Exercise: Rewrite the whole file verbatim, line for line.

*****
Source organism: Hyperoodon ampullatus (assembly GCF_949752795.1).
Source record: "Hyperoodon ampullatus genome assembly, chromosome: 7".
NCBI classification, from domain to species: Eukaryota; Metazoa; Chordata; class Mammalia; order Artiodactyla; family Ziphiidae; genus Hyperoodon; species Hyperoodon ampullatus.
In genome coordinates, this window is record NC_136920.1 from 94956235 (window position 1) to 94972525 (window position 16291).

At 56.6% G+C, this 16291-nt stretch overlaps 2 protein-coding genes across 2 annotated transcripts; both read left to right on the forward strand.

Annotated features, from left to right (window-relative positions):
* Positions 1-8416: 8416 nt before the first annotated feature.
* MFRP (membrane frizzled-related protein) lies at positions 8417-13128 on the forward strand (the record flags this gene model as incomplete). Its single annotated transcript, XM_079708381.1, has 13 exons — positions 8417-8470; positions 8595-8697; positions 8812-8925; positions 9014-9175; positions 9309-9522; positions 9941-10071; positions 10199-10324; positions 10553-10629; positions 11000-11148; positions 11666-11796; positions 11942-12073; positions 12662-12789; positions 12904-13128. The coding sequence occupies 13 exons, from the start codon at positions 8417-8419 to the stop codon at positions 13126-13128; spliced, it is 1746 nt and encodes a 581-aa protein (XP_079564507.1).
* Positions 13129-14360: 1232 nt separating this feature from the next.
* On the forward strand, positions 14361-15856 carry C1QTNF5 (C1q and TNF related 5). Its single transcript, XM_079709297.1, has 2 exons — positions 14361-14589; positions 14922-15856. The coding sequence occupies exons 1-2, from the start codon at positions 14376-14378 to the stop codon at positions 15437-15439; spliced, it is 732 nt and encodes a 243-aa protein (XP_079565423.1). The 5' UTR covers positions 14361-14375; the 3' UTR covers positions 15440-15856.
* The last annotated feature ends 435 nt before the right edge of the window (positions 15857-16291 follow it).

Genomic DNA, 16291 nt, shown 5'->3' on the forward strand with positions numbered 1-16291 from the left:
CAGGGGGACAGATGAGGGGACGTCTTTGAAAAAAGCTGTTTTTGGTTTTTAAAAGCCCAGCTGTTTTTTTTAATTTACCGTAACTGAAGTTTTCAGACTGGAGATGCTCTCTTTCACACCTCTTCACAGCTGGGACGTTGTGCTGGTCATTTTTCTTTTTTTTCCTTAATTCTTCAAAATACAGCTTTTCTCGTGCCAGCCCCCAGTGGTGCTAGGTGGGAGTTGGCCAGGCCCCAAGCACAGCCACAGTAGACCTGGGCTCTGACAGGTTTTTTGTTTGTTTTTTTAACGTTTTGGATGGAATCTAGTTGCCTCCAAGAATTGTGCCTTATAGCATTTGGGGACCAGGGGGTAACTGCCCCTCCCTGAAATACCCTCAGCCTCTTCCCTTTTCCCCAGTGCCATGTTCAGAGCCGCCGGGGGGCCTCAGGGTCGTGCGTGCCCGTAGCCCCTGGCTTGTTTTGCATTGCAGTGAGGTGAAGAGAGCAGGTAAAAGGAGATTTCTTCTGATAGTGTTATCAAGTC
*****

Source organism: Hyperoodon ampullatus (assembly GCF_949752795.1).
Source record: "Hyperoodon ampullatus genome assembly, chromosome: 7".
NCBI classification, from domain to species: Eukaryota; Metazoa; Chordata; class Mammalia; order Artiodactyla; family Ziphiidae; genus Hyperoodon; species Hyperoodon ampullatus.
In genome coordinates, this window is record NC_136920.1 from 94956235 (window position 1) to 94972525 (window position 16291).

At 56.6% G+C, this 16291-nt stretch overlaps 2 protein-coding genes across 2 annotated transcripts; both read left to right on the forward strand.

Annotated features, from left to right (window-relative positions):
* Positions 1-8416: 8416 nt before the first annotated feature.
* MFRP (membrane frizzled-related protein) lies at positions 8417-13128 on the forward strand (the record flags this gene model as incomplete). Its single annotated transcript, XM_079708381.1, has 13 exons — positions 8417-8470; positions 8595-8697; positions 8812-8925; positions 9014-9175; positions 9309-9522; positions 9941-10071; positions 10199-10324; positions 10553-10629; positions 11000-11148; positions 11666-11796; positions 11942-12073; positions 12662-12789; positions 12904-13128. The coding sequence occupies 13 exons, from the start codon at positions 8417-8419 to the stop codon at positions 13126-13128; spliced, it is 1746 nt and encodes a 581-aa protein (XP_079564507.1).
* Positions 13129-14360: 1232 nt separating this feature from the next.
* On the forward strand, positions 14361-15856 carry C1QTNF5 (C1q and TNF related 5). Its single transcript, XM_079709297.1, has 2 exons — positions 14361-14589; positions 14922-15856. The coding sequence occupies exons 1-2, from the start codon at positions 14376-14378 to the stop codon at positions 15437-15439; spliced, it is 732 nt and encodes a 243-aa protein (XP_079565423.1). The 5' UTR covers positions 14361-14375; the 3' UTR covers positions 15440-15856.
* The last annotated feature ends 435 nt before the right edge of the window (positions 15857-16291 follow it).

Genomic DNA, 16291 nt, shown 5'->3' on the forward strand with positions numbered 1-16291 from the left:
CAGGGGGACAGATGAGGGGACGTCTTTGAAAAAAGCTGTTTTTGGTTTTTAAAAGCCCAGCTGTTTTTTTTAATTTACCGTAACTGAAGTTTTCAGACTGGAGATGCTCTCTTTCACACCTCTTCACAGCTGGGACGTTGTGCTGGTCATTTTTCTTTTTTTTCCTTAATTCTTCAAAATACAGCTTTTCTCGTGCCAGCCCCCAGTGGTGCTAGGTGGGAGTTGGCCAGGCCCCAAGCACAGCCACAGTAGACCTGGGCTCTGACAGGTTTTTTGTTTGTTTTTTTAACGTTTTGGATGGAATCTAGTTGCCTCCAAGAATTGTGCCTTATAGCATTTGGGGACCAGGGGGTAACTGCCCCTCCCTGAAATACCCTCAGCCTCTTCCCTTTTCCCCAGTGCCATGTTCAGAGCCGCCGGGGGGCCTCAGGGTCGTGCGTGCCCGTAGCCCCTGGCTTGTTTTGCATTGCAGTGAGGTGAAGAGAGCAGGTAAAAGGAGATTTCTTCTGATAGTGTTATCAAGTC